Interviewed by Ebraheem Soliman E Alghafees, USF Business major
The following is an interview with a successful technology leader, Paolo Luciano.
Paolo is currently the founder and CEO of IUVO.
We interviewed Paolo to understand his career journey, next generation opportunities for today’s youth and focus areas for high school and college students. We also talked about success and failures and how one should turn failures into opportunities. IUVO is a platform that connects soccer players with fans in order to raise money to help the charity.
Below is a transcript of my interview with Paolo Luciano
Ebraheem: I am here with Paolo Luciano, Founder and CEO at IUVO. Paolo is a technology leader and has had successful rides in the last couple of years. He did his education at New York University. So welcome Paolo, thank you for your time today.
Paolo: Sure, glad I can be of help especially when it will help children
Ebraheem: So, my first question is, how did you come up with IUVO?
Paolo: Hmm, interesting question. Well this idea has been flooding our team for two years now but it was never really focused on. The problem we wanted to solve was how can we help smaller charities who struggle to raise money? When I looked at the Idea and focused on it, I took a lot of the experience of my past company Bhounce which is a local social network for students on campus. I took a lot of what I learned in Bhounce and I used it in IUVO.
Ebraheem: So, how long have you been in technology field?
Paolo: For the last 4+ years, I have been in the hi-tech space riding the technology wave.
Ebraheem: Is this your first startup? Have you had other successes in similar startups?
Paolo: Previous to IUVO, I was at SwipeShop, which it creates a marketplace where people can buy and sell goods around them efficiently by connecting buyers and sellers and enabling users to conveniently bid on items. Then, I founded Bhounce in 2016 which is a platform to connects students on campus together.
Ebraheem: What is your biggest threats?
Paolo: Hmm. We are inexperienced team because none of us launched and sold a startup so that pose a threat in raising money. I am not worried about that but my biggest worry would starts when competitors entering this space.
Ebraheem: Do you have an exit plan for your company?
Paolo: If we ever want to exit the company is when I see the company going in the right direction which it helps charity raising money and making an impact to other people. I do not think of it because I only care how are we going to be better in the next two years. Although, investors care about the exit plan because they have a return and often other investors to think about.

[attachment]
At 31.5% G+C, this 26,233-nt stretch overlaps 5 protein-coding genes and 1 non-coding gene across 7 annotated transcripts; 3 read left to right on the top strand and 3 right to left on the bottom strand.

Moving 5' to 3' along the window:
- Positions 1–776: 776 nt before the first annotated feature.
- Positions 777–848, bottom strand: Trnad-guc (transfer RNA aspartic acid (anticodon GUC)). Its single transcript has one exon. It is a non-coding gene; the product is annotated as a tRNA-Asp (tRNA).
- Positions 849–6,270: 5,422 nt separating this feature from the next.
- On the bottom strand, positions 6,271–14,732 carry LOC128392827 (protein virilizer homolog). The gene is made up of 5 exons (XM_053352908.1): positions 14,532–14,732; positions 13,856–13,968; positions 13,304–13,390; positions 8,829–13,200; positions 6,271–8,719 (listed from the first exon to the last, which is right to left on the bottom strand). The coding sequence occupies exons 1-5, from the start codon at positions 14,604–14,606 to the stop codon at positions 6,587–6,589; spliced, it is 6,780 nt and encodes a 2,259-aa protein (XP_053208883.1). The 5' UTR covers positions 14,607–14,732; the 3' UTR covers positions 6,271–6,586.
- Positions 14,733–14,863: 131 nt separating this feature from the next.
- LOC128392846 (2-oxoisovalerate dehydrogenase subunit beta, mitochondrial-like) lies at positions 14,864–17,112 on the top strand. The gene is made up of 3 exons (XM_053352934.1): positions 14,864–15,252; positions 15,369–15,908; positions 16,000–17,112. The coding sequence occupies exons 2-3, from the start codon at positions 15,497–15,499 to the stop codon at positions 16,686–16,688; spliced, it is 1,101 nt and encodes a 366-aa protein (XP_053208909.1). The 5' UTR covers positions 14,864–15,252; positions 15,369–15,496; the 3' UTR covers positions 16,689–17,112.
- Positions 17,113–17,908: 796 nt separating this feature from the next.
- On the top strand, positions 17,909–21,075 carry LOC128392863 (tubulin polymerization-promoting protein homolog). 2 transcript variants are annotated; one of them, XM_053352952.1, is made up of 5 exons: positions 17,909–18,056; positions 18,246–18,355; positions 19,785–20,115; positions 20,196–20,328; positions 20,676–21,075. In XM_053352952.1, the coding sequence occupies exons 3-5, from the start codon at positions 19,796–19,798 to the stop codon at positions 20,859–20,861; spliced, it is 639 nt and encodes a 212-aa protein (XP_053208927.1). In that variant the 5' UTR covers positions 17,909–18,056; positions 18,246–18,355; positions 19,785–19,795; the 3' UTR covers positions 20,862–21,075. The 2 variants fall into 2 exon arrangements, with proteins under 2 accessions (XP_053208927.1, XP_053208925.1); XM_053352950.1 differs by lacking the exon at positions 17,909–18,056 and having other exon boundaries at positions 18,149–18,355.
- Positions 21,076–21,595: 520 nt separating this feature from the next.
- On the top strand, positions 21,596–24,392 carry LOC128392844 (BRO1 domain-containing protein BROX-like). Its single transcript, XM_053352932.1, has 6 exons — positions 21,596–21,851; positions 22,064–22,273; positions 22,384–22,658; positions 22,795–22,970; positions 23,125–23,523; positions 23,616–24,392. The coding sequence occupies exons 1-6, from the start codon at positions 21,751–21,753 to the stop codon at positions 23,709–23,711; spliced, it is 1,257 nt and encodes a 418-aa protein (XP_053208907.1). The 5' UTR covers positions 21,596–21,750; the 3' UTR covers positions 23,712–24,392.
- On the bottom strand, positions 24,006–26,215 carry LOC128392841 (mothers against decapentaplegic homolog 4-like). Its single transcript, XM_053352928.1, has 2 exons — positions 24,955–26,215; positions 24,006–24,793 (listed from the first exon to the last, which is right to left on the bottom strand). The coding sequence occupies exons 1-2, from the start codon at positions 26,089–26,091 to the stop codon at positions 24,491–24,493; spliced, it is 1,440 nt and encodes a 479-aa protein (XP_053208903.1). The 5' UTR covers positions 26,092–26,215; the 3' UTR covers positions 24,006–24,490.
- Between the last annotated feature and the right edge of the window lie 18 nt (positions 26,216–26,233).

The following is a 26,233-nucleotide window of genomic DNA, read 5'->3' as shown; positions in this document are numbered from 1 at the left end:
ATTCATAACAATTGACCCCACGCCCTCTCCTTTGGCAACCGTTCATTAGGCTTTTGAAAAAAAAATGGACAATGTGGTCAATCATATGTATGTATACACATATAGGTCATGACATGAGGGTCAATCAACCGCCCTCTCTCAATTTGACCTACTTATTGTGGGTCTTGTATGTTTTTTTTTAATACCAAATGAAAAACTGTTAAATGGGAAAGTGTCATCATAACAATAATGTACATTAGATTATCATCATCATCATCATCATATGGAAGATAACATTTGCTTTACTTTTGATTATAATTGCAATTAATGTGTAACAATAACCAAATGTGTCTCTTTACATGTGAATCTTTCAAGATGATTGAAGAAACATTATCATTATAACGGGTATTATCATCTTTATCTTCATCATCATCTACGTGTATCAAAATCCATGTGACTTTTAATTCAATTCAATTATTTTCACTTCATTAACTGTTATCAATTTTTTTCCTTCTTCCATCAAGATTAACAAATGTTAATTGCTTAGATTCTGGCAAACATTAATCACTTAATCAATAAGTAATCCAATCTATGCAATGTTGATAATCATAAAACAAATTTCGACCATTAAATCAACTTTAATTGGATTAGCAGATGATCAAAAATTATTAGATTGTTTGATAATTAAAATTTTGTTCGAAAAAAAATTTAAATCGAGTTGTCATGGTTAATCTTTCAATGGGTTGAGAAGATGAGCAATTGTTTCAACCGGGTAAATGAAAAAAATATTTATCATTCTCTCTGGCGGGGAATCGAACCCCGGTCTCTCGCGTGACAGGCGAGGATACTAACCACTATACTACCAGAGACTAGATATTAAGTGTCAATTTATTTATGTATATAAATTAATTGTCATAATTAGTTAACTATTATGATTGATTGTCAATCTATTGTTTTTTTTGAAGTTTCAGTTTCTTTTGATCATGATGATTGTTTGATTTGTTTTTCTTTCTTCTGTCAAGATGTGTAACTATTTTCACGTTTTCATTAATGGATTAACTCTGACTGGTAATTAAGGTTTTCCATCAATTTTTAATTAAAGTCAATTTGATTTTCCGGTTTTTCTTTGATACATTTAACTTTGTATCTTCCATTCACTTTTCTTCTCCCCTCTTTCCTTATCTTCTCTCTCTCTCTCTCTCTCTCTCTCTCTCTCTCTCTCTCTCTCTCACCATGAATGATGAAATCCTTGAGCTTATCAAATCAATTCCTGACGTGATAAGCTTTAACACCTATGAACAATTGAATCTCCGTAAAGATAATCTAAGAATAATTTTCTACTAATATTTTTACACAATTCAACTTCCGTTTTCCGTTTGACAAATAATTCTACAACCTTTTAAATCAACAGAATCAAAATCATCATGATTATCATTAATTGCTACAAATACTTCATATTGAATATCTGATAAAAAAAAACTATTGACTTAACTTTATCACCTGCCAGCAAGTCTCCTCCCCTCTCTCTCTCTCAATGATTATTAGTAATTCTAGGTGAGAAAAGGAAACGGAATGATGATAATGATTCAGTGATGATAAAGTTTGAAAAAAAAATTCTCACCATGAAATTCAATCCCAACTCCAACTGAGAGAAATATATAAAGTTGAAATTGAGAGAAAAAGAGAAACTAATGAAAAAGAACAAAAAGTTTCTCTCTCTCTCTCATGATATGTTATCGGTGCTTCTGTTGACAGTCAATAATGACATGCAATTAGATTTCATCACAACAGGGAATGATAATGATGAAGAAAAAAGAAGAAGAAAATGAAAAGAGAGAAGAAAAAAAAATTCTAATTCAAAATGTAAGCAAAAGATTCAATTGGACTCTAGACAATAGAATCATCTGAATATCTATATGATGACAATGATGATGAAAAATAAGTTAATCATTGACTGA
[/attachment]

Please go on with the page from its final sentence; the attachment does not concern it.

Ebraheem: What would you advise Startup Wonder students who want to be an entrepreneur in the future?
Paolo: Well my advice is to learn coding and if you do not know how to code find someone who know how to code and build a good relationship with them and develop a good friendship with them especially if the technology part is a part of your company. Also, find someone who believe in your project and fight with you when things do not go right because things sometimes do not go right. Find someone who would fill your gap in marketing and financing. Moreover, find a problem to solve especially that when you are in high school you have a house to live in, hopefully you do not worry about being homeless. Take advantage of your family (with respect) because they will help you when they see you working hard at this age.
Ebraheem: How did you fundraise IUVO?
Paolo: I started IUVO fundraise from family at first. Sometimes, I gave a little equity to my family in order to raise money. I advise everyone to ask their family and friends at first because outside investors will demand more equity. That said, established investors can really help with connections and advise, something family may not be able to do.
Ebraheem: Do you have mentors that have helped you shape your experience? What advice would you give for our high school and college students in choosing the right mentor so that they take their advice and experience in shaping their career?
Paolo: Yes, I have several mentors. I advise students to find people who build companies before, who failed million times because they have something to learn from and they have wished they had someone to talk to when they were building their first startup. If you have a mentor email them every week, 2 weeks or three and update them about your project and ask your mentor a specific question. If you do not have one you can find them on the internet or through family.
Ebraheem: What is the most questions that investors care about?
Paolo: The market sizing is always important because they want to know about the market significant. Investors ask about your background by how many companies have you started, how many companies have you sold, and why should I believe in you? Also, who is your competitors in the space? I think if investors know that you are good person and you do not screw people up they might give money and connect you with better people to help your business.
Ebraheem: How do you define success?
Paolo: Good question. For me, I do not think I have reached it yet. I am not sure how it going to look like when I get there. I think for IUVO what success look like is charity raising money for projects and using this money to build bridges, schools, and I see people benefit from it. Most important thing for me is to see how many people you can help. As Martin Luther King said, “What are you doing for others?”. Success for me is making an impact to other people by helping people.
Ebraheem: That’s great. I am glad you could give us some time to describe your success and personality traits needed to turn anything around to make it a success.
Paolo: Thank you Ebraheem for this discussion. I hope this information was helpful to you and it helps others.